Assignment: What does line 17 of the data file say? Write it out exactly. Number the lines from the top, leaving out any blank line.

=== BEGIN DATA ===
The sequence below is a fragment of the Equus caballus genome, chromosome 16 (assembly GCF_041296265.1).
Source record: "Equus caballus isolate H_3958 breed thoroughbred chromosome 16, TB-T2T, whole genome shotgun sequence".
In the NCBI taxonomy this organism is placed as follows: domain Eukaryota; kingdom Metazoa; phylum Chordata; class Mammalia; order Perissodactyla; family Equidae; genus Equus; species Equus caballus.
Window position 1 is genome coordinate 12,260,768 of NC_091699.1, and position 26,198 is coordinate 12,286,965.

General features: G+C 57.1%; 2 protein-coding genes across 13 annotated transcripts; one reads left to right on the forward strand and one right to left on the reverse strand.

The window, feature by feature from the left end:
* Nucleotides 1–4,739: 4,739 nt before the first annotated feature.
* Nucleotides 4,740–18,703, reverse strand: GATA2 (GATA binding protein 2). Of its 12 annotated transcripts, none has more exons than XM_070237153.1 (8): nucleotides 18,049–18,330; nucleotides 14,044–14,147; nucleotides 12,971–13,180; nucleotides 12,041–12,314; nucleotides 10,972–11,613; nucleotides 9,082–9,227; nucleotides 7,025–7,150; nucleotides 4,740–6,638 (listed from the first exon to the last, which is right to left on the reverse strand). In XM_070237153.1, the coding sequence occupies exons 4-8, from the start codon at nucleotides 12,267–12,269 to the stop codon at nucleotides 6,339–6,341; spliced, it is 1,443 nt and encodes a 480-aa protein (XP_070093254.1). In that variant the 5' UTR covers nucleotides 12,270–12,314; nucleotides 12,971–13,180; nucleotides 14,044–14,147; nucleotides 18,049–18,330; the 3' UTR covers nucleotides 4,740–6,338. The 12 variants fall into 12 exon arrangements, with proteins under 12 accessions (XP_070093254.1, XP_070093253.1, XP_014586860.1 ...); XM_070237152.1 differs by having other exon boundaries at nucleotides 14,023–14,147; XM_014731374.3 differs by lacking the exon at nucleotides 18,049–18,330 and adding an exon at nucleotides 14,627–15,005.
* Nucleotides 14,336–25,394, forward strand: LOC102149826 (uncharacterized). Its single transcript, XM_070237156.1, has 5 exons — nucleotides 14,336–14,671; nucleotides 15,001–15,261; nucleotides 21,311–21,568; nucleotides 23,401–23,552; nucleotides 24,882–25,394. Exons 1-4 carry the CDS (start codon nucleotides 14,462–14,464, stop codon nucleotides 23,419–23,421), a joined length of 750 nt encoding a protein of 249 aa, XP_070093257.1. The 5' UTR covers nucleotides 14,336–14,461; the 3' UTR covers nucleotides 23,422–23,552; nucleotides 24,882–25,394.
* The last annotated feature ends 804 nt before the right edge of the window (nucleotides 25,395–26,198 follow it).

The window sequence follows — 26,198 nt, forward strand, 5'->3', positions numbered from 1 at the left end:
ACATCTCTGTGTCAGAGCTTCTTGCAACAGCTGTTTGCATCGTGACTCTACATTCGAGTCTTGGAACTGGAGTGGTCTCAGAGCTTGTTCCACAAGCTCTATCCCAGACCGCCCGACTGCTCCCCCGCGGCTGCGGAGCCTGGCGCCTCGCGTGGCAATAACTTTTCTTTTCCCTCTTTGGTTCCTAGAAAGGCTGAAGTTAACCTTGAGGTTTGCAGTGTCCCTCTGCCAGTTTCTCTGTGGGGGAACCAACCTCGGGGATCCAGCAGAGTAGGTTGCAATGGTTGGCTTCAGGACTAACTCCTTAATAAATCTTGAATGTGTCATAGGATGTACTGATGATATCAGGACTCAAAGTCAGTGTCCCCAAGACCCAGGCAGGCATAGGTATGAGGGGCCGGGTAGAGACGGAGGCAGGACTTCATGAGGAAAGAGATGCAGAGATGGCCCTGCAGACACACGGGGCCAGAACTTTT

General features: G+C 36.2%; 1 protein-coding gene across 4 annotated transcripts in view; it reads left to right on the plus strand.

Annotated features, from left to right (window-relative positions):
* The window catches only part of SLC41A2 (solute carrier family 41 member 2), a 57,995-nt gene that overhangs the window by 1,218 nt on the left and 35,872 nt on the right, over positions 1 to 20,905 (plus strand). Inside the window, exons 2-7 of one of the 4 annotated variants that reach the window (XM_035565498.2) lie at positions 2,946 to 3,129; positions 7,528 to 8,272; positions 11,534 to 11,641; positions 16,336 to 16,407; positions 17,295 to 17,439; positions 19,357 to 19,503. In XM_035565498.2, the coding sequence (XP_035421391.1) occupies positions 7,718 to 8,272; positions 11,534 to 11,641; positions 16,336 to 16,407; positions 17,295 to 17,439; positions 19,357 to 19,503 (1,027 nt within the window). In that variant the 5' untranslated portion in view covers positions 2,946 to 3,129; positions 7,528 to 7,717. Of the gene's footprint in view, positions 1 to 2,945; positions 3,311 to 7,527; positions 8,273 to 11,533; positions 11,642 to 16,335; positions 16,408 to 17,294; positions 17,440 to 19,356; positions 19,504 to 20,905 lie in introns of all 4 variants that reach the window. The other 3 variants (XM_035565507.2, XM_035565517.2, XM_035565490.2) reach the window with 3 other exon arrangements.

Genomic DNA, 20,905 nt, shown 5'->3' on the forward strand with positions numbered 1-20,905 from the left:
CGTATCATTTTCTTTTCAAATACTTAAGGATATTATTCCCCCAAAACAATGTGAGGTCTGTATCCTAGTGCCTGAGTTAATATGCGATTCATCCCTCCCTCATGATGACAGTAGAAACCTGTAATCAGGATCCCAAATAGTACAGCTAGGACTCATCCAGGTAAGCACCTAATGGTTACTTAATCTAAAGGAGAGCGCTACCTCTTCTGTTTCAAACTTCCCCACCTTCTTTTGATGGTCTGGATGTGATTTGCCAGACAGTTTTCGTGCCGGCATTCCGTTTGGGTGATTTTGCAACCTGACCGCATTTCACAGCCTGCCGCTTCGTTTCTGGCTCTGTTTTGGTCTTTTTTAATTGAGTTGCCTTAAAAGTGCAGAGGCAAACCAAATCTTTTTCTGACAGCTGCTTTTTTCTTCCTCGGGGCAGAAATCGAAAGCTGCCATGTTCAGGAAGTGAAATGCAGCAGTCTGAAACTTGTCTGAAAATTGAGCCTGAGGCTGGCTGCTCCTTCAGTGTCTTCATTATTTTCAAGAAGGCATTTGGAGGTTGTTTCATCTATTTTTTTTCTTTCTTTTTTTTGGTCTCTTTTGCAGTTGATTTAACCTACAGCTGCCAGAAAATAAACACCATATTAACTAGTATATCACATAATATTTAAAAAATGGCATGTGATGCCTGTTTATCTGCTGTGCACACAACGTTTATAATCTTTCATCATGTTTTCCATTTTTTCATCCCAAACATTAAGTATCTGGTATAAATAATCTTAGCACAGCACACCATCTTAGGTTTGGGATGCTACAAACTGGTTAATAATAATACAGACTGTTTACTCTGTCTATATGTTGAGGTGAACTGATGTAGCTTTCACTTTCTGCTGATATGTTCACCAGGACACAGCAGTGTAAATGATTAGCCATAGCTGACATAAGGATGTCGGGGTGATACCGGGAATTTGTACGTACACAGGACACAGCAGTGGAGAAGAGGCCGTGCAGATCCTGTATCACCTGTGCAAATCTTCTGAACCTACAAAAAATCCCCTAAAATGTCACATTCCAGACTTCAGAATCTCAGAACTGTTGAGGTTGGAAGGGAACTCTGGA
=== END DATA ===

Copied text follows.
CGTATCATTTTCTTTTCAAATACTTAAGGATATTATTCCCCCAAAACAATGTGAGGTCTGTATCCTAGTGCCTGAGTTAATATGCGATTCATCCCTCCCTCATGATGACAGTAGAAACCTGTAATCAGGATCCCAAATAGTACAGCTAGGACTCATCCAGGTAAGCACCTAATGGTTACTTAATCTAAAGGAGAGCGCTACCTCTTCTGTTTCAAACTTCCCCACCTTCTTTTGATGGTCTGGATGTGATTTGCCAGACAGTTTTCGTGCCGGCATTCCGTTTGGGTGATTTTGCAACCTGACCGCATTTCACAGCCTGCCGCTTCGTTTCTGGCTCTGTTTTGGTCTTTTTTAATTGAGTTGCCTTAAAAGTGCAGAGGCAAACCAAATCTTTTTCTGACAGCTGCTTTTTTCTTCCTCGGGGCAGAAATCGAAAGCTGCCATGTTCAGGAAGTGAAATGCAGCAGTCTGAAACTTGTCTGAAAATTGAGCCTGAGGCTGGCTGCTCCTTCAGTGTCTTCATTATTTTCAAGAAGGCATTTGGAGGTTGTTTCATCTATTTTTTTTCTTTCTTTTTTTTGGTCTCTTTTGCAGTTGATTTAACCTACAGCTGCCAGAAAATAAACACCATATTAACTAGTATATCACATAATATTTAAAAAATGGCATGTGATGCCTGTTTATCTGCTGTGCACACAACGTTTATAATCTTTCATCATGTTTTCCATTTTTTCATCCCAAACATTAAGTATCTGGTATAAATAATCTTAGCACAGCACACCATCTTAGGTTTGGGATGCTACAAACTGGTTAATAATAATACAGACTGTTTACTCTGTCTATATGTTGAGGTGAACTGATGTAGCTTTCACTTTCTGCTGATATGTTCACCAGGACACAGCAGTGTAAATGATTAGCCATAGCTGACATAAGGATGTCGGGGTGATACCGGGAATTTGTACGTACACAGGACACAGCAGTGGAGAAGAGGCCGTGCAGATCCTGTATCACCTGTGCAAATCTTCTGAACCTACAAAAAATCCCCTAAAATGTCACATTCCAGACTTCAGAATCTCAGAACTGTTGAGGTTGGAAGGGAACTCTGGA